It looked like there was a lot of marginal hooking, obstruction and holding going on albeit in a more subtle way. While the league is thrilled that these “new” teams are moving on, from a marketing perspective the 2-1 games and grinding pace is, well, boring. Is the new NHL going back to grinding checking game? Is this a change in tactics for the future? Or did the universe just align right for 2012?
Frank Szewczyk, Lisle, Ill.
I don’t think anyone could argue the playoffs haven’t seen a drop in the standard of what qualifies as a penalty. You may argue that is the way it ought to be, but that’s a debate for another day.
Nonetheless, the majority of teams that still are playing got there on the strength of their goaltending, not because of a proficiency at obstruction. Six of the eight remaining teams got outstanding performances in net and the two that didn’t – New Jersey and Philadelphia – have two netminders who can steal a game.
Being good at draping yourself all over your opponent will make it tougher on them to score, but your own goalie must be a brick wall – or get a lot of shot-blocking help, as many have received – for true team success at this time of year.
Adam, I really enjoy The Hockey News magazine, but it really irks me that the Florida Panthers aren’t given enough credit for their accomplishments this season. They are the Southeast champs and some respect and recognition should be given. Thanks!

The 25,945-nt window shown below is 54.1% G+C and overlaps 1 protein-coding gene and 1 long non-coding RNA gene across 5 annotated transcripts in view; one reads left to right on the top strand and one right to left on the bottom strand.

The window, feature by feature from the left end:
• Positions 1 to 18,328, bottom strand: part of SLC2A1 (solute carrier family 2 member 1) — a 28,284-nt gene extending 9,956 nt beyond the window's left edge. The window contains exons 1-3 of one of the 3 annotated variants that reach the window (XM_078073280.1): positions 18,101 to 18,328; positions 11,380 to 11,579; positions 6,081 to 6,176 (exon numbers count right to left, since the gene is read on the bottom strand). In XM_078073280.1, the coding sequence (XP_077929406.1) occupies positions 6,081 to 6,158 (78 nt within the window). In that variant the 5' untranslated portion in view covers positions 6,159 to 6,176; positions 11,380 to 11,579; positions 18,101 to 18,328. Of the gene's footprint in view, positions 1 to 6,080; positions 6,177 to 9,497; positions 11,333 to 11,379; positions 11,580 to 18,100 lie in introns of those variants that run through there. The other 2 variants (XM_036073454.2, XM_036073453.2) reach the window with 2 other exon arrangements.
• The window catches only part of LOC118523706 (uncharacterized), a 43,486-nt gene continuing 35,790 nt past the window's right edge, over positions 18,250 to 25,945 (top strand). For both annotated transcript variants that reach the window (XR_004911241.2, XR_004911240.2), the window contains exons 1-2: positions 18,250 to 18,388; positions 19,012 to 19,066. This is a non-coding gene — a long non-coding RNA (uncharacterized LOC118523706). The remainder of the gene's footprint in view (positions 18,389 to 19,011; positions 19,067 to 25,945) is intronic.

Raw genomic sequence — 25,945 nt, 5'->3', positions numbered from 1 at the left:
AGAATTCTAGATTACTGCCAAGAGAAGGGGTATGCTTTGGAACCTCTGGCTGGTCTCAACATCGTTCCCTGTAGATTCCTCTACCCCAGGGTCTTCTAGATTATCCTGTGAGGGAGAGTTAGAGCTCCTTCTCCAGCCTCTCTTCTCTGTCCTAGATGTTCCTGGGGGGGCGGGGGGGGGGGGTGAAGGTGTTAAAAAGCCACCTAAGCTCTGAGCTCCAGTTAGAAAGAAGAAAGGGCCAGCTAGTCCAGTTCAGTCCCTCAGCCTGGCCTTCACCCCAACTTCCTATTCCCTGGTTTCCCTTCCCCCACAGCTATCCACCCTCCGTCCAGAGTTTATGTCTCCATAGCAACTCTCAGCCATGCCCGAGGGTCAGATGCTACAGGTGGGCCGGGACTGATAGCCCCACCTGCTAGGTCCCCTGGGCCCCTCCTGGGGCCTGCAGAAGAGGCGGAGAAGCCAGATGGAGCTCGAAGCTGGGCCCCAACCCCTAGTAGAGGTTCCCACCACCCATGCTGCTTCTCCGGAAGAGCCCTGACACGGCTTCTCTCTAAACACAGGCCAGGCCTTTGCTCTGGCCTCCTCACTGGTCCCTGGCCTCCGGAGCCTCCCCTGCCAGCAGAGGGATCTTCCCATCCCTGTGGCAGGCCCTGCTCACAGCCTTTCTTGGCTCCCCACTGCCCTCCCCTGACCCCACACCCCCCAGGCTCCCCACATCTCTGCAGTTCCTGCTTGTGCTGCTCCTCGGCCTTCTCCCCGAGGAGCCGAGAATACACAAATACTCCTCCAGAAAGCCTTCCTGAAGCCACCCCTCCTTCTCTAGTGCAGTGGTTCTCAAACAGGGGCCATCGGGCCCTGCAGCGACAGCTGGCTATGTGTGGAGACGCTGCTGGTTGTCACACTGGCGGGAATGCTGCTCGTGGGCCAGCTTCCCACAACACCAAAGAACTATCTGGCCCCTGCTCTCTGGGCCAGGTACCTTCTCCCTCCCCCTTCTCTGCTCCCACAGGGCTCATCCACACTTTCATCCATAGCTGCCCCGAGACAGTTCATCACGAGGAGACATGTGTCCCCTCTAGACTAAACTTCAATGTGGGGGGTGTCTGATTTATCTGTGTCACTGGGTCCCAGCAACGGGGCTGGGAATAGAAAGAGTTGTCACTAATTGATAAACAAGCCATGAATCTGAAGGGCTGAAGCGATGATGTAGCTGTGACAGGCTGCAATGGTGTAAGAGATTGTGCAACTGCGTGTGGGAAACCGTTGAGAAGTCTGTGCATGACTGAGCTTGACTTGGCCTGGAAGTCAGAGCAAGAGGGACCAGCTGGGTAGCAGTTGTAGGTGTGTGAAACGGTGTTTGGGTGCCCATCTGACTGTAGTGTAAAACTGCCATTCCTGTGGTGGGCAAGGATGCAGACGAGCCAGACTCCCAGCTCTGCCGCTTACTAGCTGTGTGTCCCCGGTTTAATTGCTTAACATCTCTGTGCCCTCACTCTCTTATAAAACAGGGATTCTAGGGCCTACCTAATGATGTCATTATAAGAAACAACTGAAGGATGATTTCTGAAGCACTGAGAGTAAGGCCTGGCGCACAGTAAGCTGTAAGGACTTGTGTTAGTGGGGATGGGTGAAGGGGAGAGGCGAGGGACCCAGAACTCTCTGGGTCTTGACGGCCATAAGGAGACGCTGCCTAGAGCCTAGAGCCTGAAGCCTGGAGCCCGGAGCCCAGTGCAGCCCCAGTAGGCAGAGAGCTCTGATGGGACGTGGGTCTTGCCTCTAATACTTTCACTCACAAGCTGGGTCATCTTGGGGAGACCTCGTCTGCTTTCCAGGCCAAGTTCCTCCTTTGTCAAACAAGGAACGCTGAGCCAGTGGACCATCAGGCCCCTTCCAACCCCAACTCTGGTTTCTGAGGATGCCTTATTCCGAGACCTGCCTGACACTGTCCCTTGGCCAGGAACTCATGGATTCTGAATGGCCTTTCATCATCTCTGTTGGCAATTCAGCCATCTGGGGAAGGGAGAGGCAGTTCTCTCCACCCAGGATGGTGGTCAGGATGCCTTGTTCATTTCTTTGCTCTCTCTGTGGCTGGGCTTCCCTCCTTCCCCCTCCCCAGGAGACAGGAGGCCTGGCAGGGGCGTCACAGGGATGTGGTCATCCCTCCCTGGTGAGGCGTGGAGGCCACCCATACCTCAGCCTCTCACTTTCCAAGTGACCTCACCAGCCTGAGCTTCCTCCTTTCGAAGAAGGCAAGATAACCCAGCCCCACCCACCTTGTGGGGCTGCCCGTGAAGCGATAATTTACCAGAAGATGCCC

Donna Bruner, Fort Lauderdale, Fla.
Believe me, all of us at THN have a lot more respect for the Panthers after the way they performed this season. They’re still a work in progress in the bigger picture and will need their younger players to blossom before they can run with the league’s truly elite teams, but GM Dale Tallon and coach Kevin Dineen did outstanding work and there’s much to be excited about in the coming years.
But I’m curious to know what you think we could do in terms of respect and recognition. This was the first time Florida was a playoff team in a decade and they weren’t a playoff lock until relatively late in the regular season. In other words, they’re hardly in a position to be celebrated over the likes of teams such as St. Louis, Vancouver or the Pittsburgh Penguins. Should we have dedicated an entire edition to them?
Here’s how the Panthers can haul in more recognition: play at least this well next season and continue to improve. If teams keep winning, they’ll be given their due by many more media outlets than ours.
Adam, There is already talk of Dan Bylsma being replaced. Do you agree with replacing him and if so, by whom?
Phil Powell, Pittsburgh
There is? Well, whoever you’re talking to about replacing Bylsma should be replaced by someone who knows what they’re talking about, because the Pens coach is going nowhere.
Anyone who saw Marc-Andre Fleury’s utter collapse and the Keystone Kops-ish showing by the defense corps in front of him realizes Bylsma wasn’t to blame for their first round series loss to Philadelphia. He is one year removed from being named the league’s best coach and if GM Ray Shero were foolish enough to fire him, there would be no shortage of teams lining up to hire him.